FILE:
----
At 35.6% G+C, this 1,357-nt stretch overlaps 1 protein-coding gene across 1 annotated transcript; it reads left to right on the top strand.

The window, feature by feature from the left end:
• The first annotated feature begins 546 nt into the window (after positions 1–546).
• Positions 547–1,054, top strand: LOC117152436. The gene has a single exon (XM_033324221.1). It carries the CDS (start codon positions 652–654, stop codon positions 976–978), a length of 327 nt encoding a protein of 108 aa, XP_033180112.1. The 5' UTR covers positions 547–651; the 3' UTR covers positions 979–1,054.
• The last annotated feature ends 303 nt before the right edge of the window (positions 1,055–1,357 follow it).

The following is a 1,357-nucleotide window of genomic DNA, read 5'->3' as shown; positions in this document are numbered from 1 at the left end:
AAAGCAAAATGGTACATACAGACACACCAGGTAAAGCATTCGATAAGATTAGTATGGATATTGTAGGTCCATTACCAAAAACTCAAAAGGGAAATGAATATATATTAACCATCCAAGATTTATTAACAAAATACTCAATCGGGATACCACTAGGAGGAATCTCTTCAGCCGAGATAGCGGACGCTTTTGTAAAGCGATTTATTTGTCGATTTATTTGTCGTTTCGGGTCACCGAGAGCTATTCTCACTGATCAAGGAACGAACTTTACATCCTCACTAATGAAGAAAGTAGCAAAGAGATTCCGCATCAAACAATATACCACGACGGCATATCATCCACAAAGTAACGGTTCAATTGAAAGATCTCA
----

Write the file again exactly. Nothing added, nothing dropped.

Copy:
At 35.6% G+C, this 1,357-nt stretch overlaps 1 protein-coding gene across 1 annotated transcript; it reads left to right on the top strand.

The window, feature by feature from the left end:
• The first annotated feature begins 546 nt into the window (after positions 1–546).
• Positions 547–1,054, top strand: LOC117152436. The gene has a single exon (XM_033324221.1). It carries the CDS (start codon positions 652–654, stop codon positions 976–978), a length of 327 nt encoding a protein of 108 aa, XP_033180112.1. The 5' UTR covers positions 547–651; the 3' UTR covers positions 979–1,054.
• The last annotated feature ends 303 nt before the right edge of the window (positions 1,055–1,357 follow it).

The following is a 1,357-nucleotide window of genomic DNA, read 5'->3' as shown; positions in this document are numbered from 1 at the left end:
AAAGCAAAATGGTACATACAGACACACCAGGTAAAGCATTCGATAAGATTAGTATGGATATTGTAGGTCCATTACCAAAAACTCAAAAGGGAAATGAATATATATTAACCATCCAAGATTTATTAACAAAATACTCAATCGGGATACCACTAGGAGGAATCTCTTCAGCCGAGATAGCGGACGCTTTTGTAAAGCGATTTATTTGTCGATTTATTTGTCGTTTCGGGTCACCGAGAGCTATTCTCACTGATCAAGGAACGAACTTTACATCCTCACTAATGAAGAAAGTAGCAAAGAGATTCCGCATCAAACAATATACCACGACGGCATATCATCCACAAAGTAACGGTTCAATTGAAAGATCTCA